Sentinel Node Biopsy vs Neck Node Dissection in Operable Oral or Oropharyngeal Cancer: Equivalence Trial

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In a French phase III trial (Senti-MERORL) reported in the Journal of Clinical Oncology, Garrel et al found that sentinel node biopsy demonstrated oncologic equivalance to neck lymph node dissection in 2-year neck node recurrence–free survival in patients with operable cT1–T2N0 oral/oropharyngeal cancer.

Study Details

In the multicenter equivalence trial, 279 eligible patients were randomly assigned to undergo neck lymph node dissection (n = 139) or sentinel node biopsy (n = 140), with biopsy alone performed if negative or followed by neck lymph node dissection if positive during primary tumor surgery. The primary outcome was neck node recurrence–free survival at 2 years.

Neck Node Recurrence–Free Survival

Mean follow-up was 4.95 years in the neck lymph node dissection group and 4.74 years in the sentinel node biopsy group. Neck node recurrence–free survival at 2 years was 89.6% in the neck lymph node dissection group vs 90.7% in the sentinel node biopsy group; the difference between groups was 1.1%, which was lower than the 10% hypothesis, confirming equivalence (P for equivalence < .01).


  • The equivalence of sentinel node biopsy vs neck lymph node dissection was demonstrated for 2-year neck node recurrence–free survival.
  • No significant differences were observed in neck node recurrence–free survival, disease-specific survival, or overall survival.

Neck node recurrence–free survival at 5 years was 88.6% vs 93.0%. Disease-specific survival was 95.5% vs 93.0% at 2 years and 88.6% vs 87.1% at 5 years. Overall survival was 92.6% vs 88.7% at 2 years and 81.8% vs 82.2% at 5 years. No significant differences between groups were observed for neck node recurrence–free survival (P = .92), disease-specific survival (P = .68), or overall survival (P = .42).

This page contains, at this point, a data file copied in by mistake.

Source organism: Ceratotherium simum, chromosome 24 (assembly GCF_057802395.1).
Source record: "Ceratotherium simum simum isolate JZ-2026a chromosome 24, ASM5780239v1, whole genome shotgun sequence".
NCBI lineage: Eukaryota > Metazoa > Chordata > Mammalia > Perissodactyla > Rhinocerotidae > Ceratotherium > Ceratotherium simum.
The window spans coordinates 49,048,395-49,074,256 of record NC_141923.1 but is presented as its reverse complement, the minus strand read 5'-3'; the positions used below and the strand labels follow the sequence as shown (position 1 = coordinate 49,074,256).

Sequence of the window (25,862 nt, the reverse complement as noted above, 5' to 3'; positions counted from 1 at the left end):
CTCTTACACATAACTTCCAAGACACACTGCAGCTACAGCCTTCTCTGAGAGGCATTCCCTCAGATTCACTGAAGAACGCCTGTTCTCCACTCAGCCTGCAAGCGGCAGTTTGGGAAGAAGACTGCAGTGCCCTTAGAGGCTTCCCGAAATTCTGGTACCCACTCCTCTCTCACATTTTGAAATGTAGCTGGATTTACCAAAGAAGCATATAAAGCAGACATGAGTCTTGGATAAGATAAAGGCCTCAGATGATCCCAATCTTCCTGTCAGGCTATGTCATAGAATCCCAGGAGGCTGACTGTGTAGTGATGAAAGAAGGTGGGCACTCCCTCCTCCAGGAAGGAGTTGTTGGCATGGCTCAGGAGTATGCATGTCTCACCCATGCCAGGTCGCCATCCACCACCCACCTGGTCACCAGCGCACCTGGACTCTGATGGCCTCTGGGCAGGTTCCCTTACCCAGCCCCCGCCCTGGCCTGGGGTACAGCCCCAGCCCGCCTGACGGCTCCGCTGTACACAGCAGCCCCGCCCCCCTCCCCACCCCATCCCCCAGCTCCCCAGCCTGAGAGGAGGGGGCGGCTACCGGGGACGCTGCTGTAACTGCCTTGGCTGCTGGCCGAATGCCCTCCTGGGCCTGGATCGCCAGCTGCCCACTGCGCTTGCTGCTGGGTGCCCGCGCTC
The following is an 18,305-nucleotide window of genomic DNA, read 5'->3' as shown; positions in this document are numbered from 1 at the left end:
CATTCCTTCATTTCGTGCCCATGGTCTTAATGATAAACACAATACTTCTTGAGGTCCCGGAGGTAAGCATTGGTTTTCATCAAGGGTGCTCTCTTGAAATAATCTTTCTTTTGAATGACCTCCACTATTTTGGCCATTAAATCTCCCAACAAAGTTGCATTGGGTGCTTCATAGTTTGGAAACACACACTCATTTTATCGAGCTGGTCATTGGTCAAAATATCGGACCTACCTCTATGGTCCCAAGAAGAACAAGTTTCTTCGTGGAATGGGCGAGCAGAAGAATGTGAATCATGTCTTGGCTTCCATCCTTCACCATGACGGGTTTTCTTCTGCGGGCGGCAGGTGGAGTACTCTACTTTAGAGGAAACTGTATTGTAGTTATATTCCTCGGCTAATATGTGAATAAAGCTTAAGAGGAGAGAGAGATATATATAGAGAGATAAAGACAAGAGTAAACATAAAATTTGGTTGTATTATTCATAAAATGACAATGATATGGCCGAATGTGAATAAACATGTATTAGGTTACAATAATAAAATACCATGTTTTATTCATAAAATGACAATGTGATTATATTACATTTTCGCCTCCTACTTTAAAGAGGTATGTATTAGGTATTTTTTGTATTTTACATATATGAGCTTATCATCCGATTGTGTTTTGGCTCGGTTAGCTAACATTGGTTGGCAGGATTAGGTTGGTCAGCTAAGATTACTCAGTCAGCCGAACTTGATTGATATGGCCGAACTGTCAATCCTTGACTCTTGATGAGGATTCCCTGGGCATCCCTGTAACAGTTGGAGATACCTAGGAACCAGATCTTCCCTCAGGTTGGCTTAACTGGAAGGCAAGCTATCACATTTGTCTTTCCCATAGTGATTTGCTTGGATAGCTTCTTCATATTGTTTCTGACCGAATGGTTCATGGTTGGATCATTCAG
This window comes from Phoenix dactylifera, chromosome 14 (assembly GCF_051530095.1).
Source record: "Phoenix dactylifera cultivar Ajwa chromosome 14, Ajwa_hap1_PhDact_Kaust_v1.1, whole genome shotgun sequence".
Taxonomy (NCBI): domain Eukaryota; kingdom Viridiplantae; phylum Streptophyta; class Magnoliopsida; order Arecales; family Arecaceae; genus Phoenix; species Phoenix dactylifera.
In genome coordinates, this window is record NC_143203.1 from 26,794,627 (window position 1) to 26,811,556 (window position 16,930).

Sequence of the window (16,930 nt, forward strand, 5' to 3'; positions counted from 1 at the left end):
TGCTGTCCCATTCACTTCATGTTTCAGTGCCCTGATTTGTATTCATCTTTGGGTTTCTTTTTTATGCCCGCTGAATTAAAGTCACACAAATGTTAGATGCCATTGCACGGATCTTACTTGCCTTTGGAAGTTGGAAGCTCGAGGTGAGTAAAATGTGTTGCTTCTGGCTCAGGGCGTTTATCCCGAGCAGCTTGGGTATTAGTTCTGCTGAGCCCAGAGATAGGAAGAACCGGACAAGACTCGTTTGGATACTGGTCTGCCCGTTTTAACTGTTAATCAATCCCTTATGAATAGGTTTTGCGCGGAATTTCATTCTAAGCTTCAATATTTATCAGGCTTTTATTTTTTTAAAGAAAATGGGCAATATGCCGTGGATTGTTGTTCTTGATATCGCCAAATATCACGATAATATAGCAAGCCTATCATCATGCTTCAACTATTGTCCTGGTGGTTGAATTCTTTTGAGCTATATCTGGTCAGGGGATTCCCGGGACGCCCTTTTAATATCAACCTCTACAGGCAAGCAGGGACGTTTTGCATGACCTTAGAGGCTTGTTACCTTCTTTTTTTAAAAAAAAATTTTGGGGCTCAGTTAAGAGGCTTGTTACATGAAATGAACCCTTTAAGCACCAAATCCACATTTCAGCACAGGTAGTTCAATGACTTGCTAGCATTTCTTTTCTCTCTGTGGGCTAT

Median hospital stay was 8 days in the neck lymph node dissection group vs 7 days in the sentinel node biopsy group (P < .01).

Functional outcomes were significantly worse in the neck lymph node dissection group until 6 months after surgery, including elements of self-reported neck-shoulder impairment (eg, shoulder stiffness), arm abduction test results, and physiotherapy prescription rates.

The investigators concluded: “This study demonstrated the oncologic equivalence of the sentinel node biopsy and neck lymph node dissection approaches, with lower morbidity in the sentinel node biopsy arm during the first 6 months after surgery, thus establishing sentinel node biopsy as the standard of care in oral/oropharyngeal cancer.”

Renaud Garrel, MD, PhD, of the Head Neck Cancer & Laryngology Department, University Hospital Center of Montpellier, is the corresponding author for the Journal of Clinical Oncology article.

Disclosure: The study was supported by the French National Institute of Cancer. For full disclosures of the study authors, visit

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